This weekend, millions of Muslims around the world have welcomed the beginning of Ramadan. But this year, due to the Covid-19 pandemic, most countries have shut their places of worship during the holy month, encouraging believers to practice their religion at home instead. The Khana Ka’ba in Mecca, Saudi Arabia, which attracts millions of pilgrims every year, has remained closed for over a month – the first time in living memory. In other Muslim-majority countries such as Malaysia and the UAE, imams have been leading tarawih prayers online for people to livestream and follow. In Pakistan, however, the mosques are to remain open. The controversial decision was taken after Prime Minister Imran Khan and his team met with the religious ulema who proposed their recommendations.
Prior to this outcome many clerics had defied the standard operating procedures and policies laid out by the government and medical establishment during the pandemic. In turn, these actions reveal the influence the religious factions and clergy have on government decisions, as the government chose not to put up a fight during Ramadan. The biggest fear for Pakistan during the pandemic lies in the tarawih congregations after breaking the fast, where large groups gather to meet and pray and where the virus could potentially spread the fastest.
There has been a 20-point guideline issued by the government about how people should conduct themselves at the mosques, which has been accepted by the clergy. Evidence since the lockdown began, however, has shown that people are not adhering to social distancing and the safeguards placed around the virus; therefore, the guidelines might be even harder to enforce in the many thousands of mosques scattered around the country. There have been numerous videos circulating showing members from all classes of society packed in grocery stores and food markets, with a minority adhering to the coronavirus safeguards. In a country with over 200 million citizens and a lack of adequate medical resources, the opening of mosques can be detrimental for the nation.
Currently, Pakistan has over 13,000 coronavirus cases, with 281 deaths. Experts warn that the country’s low testing rates may be concealing the true number of infections. If the mosques remain open, the already-fragile healthcare system may be overwhelmed with new cases. Most hospitals have limited resources, and there have been large protests by healthcare workers regarding the lack of personal protective equipment as increasing numbers of health professionals are contracting the virus.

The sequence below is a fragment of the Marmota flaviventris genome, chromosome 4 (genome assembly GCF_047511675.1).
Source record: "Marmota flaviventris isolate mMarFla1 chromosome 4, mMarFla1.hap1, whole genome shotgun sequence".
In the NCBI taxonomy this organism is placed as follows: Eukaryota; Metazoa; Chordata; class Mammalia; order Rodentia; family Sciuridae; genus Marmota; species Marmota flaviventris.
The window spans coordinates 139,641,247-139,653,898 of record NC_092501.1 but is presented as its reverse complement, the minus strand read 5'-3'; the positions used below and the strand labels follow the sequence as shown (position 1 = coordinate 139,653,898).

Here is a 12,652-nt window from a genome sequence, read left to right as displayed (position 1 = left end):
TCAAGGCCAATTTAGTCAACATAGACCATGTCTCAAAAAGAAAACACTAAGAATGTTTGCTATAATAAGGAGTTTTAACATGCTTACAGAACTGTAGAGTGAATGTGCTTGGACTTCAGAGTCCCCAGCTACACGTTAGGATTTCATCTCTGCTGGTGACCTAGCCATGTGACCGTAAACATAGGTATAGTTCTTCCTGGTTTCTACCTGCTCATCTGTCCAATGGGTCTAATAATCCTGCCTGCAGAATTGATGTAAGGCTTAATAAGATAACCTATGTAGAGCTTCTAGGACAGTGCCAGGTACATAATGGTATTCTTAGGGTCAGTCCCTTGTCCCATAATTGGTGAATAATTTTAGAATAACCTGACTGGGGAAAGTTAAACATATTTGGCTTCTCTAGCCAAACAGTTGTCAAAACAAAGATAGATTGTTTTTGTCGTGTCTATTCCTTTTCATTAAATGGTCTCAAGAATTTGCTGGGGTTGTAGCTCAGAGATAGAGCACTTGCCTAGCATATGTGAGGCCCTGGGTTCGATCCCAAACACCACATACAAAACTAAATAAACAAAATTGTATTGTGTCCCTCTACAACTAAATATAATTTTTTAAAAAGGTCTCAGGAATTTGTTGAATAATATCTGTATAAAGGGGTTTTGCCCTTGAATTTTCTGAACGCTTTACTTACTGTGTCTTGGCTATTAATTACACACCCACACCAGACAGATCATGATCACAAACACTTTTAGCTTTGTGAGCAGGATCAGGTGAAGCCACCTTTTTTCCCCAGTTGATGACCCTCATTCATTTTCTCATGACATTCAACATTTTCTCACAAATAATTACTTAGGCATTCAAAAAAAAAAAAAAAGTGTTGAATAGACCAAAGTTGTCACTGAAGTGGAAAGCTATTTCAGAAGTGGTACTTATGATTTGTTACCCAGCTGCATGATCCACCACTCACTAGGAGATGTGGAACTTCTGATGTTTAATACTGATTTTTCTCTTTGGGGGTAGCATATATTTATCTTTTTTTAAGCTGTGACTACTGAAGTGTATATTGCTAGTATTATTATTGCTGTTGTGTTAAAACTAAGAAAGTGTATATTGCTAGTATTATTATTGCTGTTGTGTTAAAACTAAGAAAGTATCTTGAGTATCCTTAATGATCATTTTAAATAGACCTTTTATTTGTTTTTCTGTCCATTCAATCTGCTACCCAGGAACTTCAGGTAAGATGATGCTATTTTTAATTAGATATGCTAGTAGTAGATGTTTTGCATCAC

In an attempt to protect the elderly and sick, the government has banned them from going to mosques. Further precautionary measures for the public include maintaining a 6-ft distance, mandatory face masks, discouraging discussions post-tarawih, and forbidding the serving of meals to break the fast. The federal government has seemed to be rather late and confused over measures aimed at social distancing, and indeed there is little consistency between the national and regional governments on how to stop the spread the virus. The ever-imposing Pakistani military has opted for a strict lockdown like those seen in other Muslim-majority countries, and the disconnect between all institutions is evident. If the nation plans to carry on without collectively imposing strict measures, most families facing fatalities will deem any resulting action a little too late, as the media has reported few are adhering to the guidelines on the first two days of Ramadan.
If Pakistan does not take the same measures most other countries have taken regarding the closures of mosques, the majority of citizens will completely underestimate the significance of this disease. Ramadan in Pakistan is a month where most of society comes together in celebration. The norms of gathering for breaking the fast, playing cricket, and other activities unite many people during the month. If the mosques remain open, the traditions of Ramadan will continue to take place in this strange and unpredictable time, which may spell disaster for the nation in the long term.
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